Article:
Return to homepage Skip to navigation Skip to site search Skip to main content Skip to footer


Yeast cells could hold key to understanding cancer

29 April 2014

The ways in which yeasts can be used to make valuable medicines - and even understand how cancer cells develop - will be explored in Abertay University's next professorial lecture.

In 'Of Yeasts and Men…' Professor Graeme Walker will introduce the fascinating science of zymology - the study of yeasts - covering their use in everything from beer to baking and biofuels to biopharmaceuticals.

Zymology is an area of research in which Professor Walker has been involved for nearly 40 years.

His interest began back in 1970 when he left school and started work as a Research Technician in the pilot plant of a yeast factory.

This prompted him to go on and study Brewing and Biochemistry at Heriot Watt University and to pursue his PhD in Microbial Physiology.

He was awarded his Doctorate in 1978, and his career has since taken him around the world, from Denmark to New Zealand, Ireland to the USA.

Now with over 150 published articles and book chapters to his name, he is currently Director of the Yeast Research Group here at Abertay.

He was conferred DSc by Abertay in 2004, and is an Elected Fellow of the Institute of Brewing and Distilling (FIBD), the Editor of a number of distinguished academic journals and is the UK representative on The International Commission of Yeasts.

Speaking about his interest in this subject, Professor Walker said:

"Yeasts are fascinating microbes and, although most people just think of them as being useful to make bread and beer, there's a lot more to them than that.

"Their cell structure is very similar to animal cells, so they can be used as a model organism to study diseases - like cancer - that affect humans.

"They can also be genetically transformed to create medicines: the insulin that diabetics use is created from genetically modified yeast for example, and yeast can be used to make vaccines against hepatitis and, potentially, HIV as well. So they play an important role in the pharmaceuticals industry.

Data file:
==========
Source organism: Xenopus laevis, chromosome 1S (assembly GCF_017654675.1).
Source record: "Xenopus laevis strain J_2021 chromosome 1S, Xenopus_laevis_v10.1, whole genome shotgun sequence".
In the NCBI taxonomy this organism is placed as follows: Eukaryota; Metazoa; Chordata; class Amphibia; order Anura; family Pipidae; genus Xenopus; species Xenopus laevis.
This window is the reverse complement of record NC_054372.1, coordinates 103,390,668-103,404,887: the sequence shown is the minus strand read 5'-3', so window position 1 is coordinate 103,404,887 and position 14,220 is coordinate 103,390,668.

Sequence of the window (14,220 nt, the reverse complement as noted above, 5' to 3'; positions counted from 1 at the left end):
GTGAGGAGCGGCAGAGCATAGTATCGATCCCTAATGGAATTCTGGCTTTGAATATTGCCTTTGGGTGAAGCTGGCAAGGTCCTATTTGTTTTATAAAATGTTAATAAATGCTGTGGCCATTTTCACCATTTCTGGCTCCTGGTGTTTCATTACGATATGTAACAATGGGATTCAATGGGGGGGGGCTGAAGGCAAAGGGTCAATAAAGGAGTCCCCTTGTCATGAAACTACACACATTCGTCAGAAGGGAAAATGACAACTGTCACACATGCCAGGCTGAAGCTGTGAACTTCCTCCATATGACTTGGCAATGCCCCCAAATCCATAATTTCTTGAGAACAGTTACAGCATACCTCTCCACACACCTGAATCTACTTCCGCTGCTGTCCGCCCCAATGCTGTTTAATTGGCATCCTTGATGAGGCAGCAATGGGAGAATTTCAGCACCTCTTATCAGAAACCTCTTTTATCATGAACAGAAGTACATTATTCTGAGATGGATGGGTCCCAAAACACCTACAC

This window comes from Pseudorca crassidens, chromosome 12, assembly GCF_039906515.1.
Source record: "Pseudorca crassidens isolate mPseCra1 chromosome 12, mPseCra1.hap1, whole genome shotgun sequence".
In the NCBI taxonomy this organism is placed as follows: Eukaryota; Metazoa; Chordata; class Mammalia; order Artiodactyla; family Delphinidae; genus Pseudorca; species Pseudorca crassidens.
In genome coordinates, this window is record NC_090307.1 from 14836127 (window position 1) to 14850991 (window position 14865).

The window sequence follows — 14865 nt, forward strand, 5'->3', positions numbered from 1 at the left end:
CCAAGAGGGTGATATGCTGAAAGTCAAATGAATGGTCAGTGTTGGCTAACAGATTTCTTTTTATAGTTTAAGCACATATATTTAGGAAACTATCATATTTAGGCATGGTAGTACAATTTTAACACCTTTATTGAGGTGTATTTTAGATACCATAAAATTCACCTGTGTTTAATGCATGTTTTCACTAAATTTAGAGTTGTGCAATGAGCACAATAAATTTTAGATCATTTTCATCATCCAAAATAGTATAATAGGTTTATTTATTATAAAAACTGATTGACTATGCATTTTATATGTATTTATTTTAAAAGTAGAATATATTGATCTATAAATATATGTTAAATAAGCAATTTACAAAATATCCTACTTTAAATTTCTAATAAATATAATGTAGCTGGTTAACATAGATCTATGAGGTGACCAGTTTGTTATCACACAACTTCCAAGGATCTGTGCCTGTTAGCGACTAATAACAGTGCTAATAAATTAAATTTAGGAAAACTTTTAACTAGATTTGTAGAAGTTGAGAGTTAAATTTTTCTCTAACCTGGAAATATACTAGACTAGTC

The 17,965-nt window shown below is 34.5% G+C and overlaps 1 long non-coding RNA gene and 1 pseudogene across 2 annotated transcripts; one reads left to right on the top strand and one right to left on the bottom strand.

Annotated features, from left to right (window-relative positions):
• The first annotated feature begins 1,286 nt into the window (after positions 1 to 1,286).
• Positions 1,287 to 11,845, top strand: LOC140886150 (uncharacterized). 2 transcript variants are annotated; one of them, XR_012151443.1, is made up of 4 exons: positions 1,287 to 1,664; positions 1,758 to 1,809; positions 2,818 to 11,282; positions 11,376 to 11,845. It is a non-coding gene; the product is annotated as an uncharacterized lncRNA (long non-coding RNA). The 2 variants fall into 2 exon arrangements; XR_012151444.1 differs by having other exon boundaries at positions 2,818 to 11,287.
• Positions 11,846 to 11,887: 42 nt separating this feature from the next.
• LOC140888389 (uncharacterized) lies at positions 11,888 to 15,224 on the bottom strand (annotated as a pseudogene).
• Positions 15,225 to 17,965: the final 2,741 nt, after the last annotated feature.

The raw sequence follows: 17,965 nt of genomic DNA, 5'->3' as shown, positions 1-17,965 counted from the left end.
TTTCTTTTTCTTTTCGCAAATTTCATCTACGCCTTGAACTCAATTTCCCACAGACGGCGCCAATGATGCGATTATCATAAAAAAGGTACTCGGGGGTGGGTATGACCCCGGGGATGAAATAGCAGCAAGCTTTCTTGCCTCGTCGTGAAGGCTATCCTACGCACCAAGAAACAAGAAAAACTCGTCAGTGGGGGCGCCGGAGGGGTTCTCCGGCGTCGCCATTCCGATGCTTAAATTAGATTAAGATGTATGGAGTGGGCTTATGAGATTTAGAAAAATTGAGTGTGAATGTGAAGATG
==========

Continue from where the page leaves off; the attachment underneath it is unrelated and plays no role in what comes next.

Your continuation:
"Here at Abertay, we research various aspects of the physiology and biotechnology of yeasts, and we work closely with industry, consulting with international companies interested in fermentation technology.

"In particular, we work with companies in the US, Brazil and Canada involved in the production of bioethanol (fuel alcohol) which is an important form of renewable energy, but we also work with local companies, advising breweries and distilleries.

"We’ve had several PhD, MSc and BSc students working on these yeast projects over the years, and it’s wonderful to know that many of them have gone on to find excellent jobs within industry, where the skills and experience they gained at Abertay are used every day."

'Of Yeasts and Men…' will take place in the Hannah Maclure Centre at Abertay University on Wednesday, May 14 at 6pm.

Several yeast products will be offered at the reception following Graeme's talk!

All are welcome, but spaces are limited, so please contact to book your place.


For media enquiries please contact Kirsty Cameron T: 01382 308935 M: 07972172158 E:

Notes to Editors:

The DSc is a 'higher doctorate', awarded in recognition of a sustained contribution to scientific knowledge through the publication of high-quality research.

As Director of the Abertay Yeast Research Group, Professor Walker has seen a number of the group’s lab-based discoveries find application within industry, for example the discovery that yeasts can kill certain fungi that cause diseases in crops.

Professor Walker is the author of six books, one of which - Yeast Physiology and Biotechnology - has been the recommended reading on a variety of courses around the world since its publication in 1998.

Back to News